The Impact Studies on the Effects of REPAs between the ACP and the EU
In November 1998, the European Commission released five studies on the impact on ACP countries of its proposed Regional Economic Partnership Agreements. A sixth one on Francophone West Africa was made available in February 1999. This paper presents the main results of these studies. The studies do not make a clear case for or against REPAs, because:
- the results of the quantitative assessments depend on the many assumptions that were made, many of which were necessarily a simplification of reality (e.g. in assessing the degree of substitution between local goods and imports from Europe, or between imports from Europe and from somewhere else);
- the studies were mainly desk-based, often relying on data that was not readily available or of poor quality, therefore making any quantitative assessment at best a rough estimation of trends;
- the six studies were not easy to compare as they used different methodologies and sometimes different assumptions.
Despite these limitations, some general conclusions can be drawn:
- in most cases, LDCs have little to gain from REPAs. They can keep non-reciprocal trade preferences anyway;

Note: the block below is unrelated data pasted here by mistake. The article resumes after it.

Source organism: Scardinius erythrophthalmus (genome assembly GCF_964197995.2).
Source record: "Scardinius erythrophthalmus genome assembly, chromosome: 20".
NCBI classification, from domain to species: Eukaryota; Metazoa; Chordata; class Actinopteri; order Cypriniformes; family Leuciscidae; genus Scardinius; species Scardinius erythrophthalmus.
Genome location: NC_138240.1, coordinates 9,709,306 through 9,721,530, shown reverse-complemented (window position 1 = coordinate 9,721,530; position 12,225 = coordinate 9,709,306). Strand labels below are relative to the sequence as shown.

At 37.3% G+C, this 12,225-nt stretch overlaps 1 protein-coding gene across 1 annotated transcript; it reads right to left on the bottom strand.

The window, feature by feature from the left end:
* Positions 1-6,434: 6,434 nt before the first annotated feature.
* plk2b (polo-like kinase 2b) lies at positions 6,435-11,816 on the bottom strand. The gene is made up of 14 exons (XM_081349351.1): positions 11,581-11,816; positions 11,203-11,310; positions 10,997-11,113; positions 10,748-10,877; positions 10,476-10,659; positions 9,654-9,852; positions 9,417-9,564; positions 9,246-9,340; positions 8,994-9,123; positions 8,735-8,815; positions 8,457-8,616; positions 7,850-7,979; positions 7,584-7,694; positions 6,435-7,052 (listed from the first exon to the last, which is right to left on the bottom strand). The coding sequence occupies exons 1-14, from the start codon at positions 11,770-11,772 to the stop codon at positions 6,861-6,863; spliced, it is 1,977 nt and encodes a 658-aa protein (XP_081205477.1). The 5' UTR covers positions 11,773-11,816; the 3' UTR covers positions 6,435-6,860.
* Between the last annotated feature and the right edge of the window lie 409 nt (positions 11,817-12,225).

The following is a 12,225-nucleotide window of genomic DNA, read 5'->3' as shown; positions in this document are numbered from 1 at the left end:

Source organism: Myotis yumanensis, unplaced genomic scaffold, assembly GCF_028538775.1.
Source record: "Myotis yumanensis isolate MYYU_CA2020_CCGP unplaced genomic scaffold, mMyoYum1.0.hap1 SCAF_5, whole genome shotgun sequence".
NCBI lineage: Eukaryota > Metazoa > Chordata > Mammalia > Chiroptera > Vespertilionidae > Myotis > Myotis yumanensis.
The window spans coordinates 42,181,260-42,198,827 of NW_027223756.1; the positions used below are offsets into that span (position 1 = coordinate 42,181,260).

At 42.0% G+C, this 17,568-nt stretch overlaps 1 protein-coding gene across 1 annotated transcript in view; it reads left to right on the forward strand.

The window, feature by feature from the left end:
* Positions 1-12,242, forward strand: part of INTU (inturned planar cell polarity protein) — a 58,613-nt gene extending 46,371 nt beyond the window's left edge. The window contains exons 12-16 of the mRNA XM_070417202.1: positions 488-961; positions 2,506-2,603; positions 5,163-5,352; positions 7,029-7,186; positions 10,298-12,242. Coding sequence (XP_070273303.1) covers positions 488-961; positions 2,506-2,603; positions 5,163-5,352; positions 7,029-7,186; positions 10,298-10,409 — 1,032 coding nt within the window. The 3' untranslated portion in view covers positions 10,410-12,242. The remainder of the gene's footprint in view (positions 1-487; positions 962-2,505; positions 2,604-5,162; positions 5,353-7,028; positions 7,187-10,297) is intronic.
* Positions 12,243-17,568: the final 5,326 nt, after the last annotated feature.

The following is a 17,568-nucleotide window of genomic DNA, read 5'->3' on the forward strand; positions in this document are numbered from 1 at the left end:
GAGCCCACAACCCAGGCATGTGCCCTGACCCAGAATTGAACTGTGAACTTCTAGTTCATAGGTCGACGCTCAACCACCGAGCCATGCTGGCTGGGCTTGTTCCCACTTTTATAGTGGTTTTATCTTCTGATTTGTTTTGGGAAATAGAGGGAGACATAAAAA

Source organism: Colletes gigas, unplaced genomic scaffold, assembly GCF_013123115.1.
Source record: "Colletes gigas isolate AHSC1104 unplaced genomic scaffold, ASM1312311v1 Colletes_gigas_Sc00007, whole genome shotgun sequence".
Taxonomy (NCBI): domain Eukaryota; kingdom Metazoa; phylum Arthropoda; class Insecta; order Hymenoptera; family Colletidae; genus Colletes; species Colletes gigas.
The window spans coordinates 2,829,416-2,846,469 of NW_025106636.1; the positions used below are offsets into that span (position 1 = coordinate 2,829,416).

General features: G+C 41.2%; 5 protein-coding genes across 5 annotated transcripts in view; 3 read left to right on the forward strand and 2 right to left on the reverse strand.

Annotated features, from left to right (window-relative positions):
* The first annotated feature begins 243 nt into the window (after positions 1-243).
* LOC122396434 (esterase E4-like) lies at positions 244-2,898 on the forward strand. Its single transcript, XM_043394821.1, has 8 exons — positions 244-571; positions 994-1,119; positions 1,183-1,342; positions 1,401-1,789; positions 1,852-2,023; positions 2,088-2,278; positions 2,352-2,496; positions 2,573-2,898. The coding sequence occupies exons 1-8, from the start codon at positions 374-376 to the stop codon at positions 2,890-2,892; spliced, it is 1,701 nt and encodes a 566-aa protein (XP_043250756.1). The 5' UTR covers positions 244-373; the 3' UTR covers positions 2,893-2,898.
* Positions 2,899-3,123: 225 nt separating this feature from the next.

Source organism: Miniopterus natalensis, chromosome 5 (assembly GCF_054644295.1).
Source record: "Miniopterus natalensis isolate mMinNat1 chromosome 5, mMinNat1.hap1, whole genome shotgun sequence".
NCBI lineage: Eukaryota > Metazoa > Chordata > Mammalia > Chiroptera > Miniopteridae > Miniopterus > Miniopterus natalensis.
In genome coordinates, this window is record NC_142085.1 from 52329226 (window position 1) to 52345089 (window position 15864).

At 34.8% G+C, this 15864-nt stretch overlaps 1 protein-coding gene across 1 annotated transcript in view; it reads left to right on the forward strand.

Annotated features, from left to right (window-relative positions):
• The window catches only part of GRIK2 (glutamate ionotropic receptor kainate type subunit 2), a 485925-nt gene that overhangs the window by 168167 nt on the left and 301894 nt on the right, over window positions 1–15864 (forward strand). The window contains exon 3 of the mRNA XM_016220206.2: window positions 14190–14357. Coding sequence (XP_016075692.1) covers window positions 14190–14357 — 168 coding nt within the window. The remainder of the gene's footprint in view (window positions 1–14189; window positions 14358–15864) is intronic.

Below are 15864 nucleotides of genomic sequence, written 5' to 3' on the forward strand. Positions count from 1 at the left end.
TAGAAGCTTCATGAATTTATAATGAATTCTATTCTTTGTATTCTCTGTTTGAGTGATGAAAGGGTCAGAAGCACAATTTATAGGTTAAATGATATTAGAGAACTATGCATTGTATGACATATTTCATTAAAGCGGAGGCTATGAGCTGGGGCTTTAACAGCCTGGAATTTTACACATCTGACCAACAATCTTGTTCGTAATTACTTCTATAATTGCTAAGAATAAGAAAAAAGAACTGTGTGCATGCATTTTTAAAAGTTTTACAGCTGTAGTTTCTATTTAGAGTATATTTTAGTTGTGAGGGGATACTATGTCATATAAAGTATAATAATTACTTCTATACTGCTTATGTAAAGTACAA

- the replacement of non-reciprocal tariff preferences with the GSP would adversely affect some products exported by some non-LDC ACP countries, but most ACP exports would be barely affected;
- by contrast, the direct or indirect effects of not renewing the commodity protocols could dramatically affect the exports of some ACP countries. However, none of the studies estimated these effects as this would have required separate studies;
- the negative impact on customs revenues varies considerably, but could be substantial for some countries, which may thus claim for adequate financial support;
- lower import taxes would benefit customers as well as importers of capital goods, but it is difficult to say to what extent these welfare gains would offset the losses mentioned above.